Who should we put on the $20?

There’s a distinct possibility that Andrew Jackson will not adorn our $20 bills much longer.

6-25 Page 4A.inddThere’s a movement afoot to remove his image from this bill and replace it with that of an American woman who has made a difference in our world.

There’s a website you may visit to view the list of women being considered, with information about their accomplishments, and then you can choose your three favorites, vote and send it in online.

The woman who receives the most votes will be recommended for the Jackson replacement. The decision to follow through on this lies with the powers-that-be.

It would be a symbol of equality for women in America for this to happen. Although American women make up 50.8 percent of the total population, only 20 percent are elected to represent the whole.

If you want to participate in the selection, go to and make your choices.

When I went to the website to read about these women and their accomplishments, it made it more challenging to decide who the top three are.

To be honest, I was only vaguely familiar with some of the names and certainly didn’t know as much as I thought I did about others.

Included on this list are: Frances Perkins, Harriet Tubman, Eleanor Roosevelt, Alice Paul, Rosa Parks, Barbara Jordan, Patsy Mink, Rachel Carson, Elizabeth Cady Stanton, Susan B. Anthony, Margaret Sanger, Betty Friedan, Clara Barton, Shirley Chisholm and Sojourner Truth.

Recently added to the list was Wilma Mankiller, the female Cherokee chief.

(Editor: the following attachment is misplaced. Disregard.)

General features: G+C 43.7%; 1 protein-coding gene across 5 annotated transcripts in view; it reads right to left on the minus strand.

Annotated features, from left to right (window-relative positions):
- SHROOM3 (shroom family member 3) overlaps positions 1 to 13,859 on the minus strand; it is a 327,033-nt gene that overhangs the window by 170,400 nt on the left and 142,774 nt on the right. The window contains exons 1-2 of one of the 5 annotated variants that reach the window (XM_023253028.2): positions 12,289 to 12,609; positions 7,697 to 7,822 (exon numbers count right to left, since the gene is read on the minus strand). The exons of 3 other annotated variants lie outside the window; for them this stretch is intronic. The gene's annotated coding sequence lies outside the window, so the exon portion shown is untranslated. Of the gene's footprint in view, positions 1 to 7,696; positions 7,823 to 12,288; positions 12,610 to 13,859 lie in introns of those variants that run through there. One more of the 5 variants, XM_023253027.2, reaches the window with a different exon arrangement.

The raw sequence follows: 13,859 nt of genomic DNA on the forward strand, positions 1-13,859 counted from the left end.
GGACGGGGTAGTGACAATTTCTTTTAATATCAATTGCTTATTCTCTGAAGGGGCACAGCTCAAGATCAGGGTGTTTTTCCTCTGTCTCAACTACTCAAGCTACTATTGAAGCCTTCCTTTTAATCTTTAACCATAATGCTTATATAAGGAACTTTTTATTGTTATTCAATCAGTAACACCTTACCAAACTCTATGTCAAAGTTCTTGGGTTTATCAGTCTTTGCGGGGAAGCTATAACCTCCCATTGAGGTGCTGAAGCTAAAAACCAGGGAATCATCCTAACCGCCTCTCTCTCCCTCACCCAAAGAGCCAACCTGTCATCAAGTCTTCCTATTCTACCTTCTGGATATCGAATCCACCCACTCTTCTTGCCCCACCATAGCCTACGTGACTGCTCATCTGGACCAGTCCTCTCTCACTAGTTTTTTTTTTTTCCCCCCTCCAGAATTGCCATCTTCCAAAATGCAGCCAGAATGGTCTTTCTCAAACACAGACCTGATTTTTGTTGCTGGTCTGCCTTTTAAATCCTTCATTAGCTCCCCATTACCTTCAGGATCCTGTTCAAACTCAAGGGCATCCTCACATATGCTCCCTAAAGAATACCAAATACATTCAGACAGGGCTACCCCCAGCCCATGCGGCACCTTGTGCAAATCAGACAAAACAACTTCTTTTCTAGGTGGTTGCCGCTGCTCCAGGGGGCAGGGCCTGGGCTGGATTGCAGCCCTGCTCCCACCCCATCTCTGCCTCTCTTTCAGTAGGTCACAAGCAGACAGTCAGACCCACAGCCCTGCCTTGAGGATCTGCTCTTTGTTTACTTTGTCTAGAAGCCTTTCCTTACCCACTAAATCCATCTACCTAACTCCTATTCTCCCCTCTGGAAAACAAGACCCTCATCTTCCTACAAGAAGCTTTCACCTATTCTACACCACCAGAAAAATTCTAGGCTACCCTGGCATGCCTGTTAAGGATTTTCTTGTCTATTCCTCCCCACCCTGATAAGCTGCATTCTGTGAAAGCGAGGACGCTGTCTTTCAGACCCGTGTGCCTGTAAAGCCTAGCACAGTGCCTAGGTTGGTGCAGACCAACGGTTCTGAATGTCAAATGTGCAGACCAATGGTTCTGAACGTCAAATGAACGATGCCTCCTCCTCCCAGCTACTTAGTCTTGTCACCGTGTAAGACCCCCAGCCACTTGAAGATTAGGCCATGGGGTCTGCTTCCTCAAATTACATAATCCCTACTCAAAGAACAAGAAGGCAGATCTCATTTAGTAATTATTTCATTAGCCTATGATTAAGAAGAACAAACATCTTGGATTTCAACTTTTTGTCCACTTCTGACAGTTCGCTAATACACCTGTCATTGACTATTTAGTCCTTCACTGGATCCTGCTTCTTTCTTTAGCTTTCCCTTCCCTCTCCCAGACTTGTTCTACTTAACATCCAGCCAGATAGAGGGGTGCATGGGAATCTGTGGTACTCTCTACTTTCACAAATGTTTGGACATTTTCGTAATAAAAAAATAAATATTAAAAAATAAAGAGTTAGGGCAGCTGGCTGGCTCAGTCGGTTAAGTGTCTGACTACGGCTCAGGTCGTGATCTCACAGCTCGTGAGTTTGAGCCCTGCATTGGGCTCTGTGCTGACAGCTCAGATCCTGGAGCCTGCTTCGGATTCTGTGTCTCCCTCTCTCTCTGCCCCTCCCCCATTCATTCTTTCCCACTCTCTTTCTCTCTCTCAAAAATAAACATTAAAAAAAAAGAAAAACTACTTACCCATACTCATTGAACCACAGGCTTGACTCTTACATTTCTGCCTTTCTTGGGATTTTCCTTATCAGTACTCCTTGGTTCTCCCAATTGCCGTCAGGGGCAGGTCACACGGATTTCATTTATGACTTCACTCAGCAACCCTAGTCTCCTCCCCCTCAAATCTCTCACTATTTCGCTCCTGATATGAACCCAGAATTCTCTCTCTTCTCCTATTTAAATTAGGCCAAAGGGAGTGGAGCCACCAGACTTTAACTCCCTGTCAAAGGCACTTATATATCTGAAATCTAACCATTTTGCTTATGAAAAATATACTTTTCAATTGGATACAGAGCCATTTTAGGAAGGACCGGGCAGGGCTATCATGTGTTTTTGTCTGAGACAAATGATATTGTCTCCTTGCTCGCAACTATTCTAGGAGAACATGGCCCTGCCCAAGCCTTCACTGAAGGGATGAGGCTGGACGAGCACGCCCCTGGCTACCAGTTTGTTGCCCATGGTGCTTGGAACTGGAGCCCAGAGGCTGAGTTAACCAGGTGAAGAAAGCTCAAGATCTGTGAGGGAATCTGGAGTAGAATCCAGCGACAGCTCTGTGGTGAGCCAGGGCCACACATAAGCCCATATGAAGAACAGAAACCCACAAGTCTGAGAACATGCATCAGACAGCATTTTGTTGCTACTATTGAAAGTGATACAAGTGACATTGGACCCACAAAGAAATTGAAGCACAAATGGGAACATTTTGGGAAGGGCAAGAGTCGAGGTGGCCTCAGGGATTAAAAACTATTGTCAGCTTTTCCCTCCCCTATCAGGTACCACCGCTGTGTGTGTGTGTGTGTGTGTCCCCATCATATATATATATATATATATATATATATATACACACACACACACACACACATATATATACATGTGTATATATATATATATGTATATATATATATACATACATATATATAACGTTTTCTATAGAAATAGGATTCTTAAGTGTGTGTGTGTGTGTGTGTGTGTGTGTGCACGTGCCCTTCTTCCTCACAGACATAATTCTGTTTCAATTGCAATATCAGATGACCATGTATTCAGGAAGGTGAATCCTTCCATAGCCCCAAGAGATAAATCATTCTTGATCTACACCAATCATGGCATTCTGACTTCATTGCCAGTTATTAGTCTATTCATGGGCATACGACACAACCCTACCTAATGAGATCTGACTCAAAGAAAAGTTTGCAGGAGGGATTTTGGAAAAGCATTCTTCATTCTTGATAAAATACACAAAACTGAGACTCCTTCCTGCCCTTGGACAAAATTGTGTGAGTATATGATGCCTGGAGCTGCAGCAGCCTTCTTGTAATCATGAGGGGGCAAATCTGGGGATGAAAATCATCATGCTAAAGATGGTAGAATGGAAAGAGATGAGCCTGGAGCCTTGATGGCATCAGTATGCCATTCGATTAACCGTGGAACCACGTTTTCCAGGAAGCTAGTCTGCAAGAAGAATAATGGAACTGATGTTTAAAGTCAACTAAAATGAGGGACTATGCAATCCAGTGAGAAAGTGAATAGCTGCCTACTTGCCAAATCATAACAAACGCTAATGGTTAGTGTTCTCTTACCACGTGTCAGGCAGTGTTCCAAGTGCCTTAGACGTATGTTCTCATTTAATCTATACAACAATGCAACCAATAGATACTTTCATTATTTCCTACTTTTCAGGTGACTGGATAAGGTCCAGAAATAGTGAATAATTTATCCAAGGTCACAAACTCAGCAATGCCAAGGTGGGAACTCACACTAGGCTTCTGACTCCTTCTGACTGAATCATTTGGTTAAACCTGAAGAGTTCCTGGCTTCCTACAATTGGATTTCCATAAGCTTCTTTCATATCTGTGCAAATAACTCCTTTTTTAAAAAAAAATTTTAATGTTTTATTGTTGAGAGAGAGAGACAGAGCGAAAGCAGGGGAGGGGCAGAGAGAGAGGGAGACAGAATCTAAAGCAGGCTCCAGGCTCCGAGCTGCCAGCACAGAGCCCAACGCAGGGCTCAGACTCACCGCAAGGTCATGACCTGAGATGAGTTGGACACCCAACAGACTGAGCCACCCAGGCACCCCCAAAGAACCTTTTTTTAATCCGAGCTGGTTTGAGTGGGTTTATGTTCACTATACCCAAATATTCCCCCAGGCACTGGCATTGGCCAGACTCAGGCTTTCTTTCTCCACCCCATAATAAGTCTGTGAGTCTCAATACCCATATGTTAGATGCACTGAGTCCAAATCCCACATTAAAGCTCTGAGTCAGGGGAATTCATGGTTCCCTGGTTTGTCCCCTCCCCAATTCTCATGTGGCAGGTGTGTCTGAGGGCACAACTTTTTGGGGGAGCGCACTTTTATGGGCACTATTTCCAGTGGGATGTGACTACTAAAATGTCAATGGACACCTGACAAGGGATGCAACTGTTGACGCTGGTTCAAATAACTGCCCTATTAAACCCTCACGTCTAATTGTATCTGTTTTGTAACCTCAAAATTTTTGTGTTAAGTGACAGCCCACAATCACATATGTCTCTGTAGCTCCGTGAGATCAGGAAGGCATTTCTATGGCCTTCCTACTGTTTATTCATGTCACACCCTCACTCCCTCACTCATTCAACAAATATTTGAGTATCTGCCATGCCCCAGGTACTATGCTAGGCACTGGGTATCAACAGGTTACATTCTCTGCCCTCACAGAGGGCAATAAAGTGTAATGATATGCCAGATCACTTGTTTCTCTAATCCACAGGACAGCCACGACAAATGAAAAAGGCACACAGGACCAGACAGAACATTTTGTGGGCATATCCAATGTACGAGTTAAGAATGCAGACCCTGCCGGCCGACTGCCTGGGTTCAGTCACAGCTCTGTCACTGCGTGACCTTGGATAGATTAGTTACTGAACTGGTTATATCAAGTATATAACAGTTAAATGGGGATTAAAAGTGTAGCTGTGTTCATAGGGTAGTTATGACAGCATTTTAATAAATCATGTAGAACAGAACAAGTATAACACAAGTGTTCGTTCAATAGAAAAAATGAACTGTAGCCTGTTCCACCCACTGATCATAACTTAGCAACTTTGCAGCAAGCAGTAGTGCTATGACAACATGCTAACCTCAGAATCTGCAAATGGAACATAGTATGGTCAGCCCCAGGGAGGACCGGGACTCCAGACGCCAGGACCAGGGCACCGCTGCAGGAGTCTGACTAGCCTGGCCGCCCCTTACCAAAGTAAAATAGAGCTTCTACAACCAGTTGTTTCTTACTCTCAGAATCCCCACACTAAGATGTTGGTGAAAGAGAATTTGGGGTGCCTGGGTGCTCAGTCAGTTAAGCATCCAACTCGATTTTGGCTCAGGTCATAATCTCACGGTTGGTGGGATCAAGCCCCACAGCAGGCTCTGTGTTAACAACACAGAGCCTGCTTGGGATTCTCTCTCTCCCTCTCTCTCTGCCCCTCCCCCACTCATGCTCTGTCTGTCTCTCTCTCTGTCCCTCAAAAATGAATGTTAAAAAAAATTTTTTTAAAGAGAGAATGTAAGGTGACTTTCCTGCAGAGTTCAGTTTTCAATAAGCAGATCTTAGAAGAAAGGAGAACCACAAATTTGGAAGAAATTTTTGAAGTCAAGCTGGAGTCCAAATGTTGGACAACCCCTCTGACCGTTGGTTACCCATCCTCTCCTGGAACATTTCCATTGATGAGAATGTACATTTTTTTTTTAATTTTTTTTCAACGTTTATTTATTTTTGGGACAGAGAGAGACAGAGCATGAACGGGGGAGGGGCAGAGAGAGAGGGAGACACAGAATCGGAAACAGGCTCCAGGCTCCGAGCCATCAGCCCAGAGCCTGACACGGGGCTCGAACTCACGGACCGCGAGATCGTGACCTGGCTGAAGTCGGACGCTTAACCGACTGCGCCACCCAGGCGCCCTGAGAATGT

You probably learned in American history the name of Frances Perkins, FDR’s Secretary of Labor. But did you know she introduced the Social Security Act, Civilian Conservation Corps, Public Works Administration, minimum wage, 40-hour work week and laws against child labor?

Impressive? Yes. Humbling? Yes. All of these endeavors became reality despite enormous opposition.

And without the women who came before Perkins who worked for women’s right to vote, Perkins could never have held the position of Secretary of Labor.

All of these women are stepping stones to where we are now and to where we are going.

None of them started a war, killed anybody that we know of, or threw others under the bus. Some made great sacrifices and took real risks for what they believed to be right. Rosa Parks wouldn’t give up her seat on the bus. It revolutionized the country.

Sojourner Truth was born into slavery, but escaped. She couldn’t read or write, but she worked as a dedicated abolitionist and sued through the courts to reclaim her son from a white man.

Sounds simple enough, doesn’t it? Think about all the things we take for granted now.

It hasn’t been that long ago when women couldn’t own property, men could legally beat their wives and children worked in sweatshops at the age of four. Inconceivable to us, isn’t it? But it happened.

Andrew Jackson violated a Supreme Court ruling and marched the Cherokee to Oklahoma. But his picture is on the $20 bill. Any one of the women considered to replace him deserves to be there. Vote.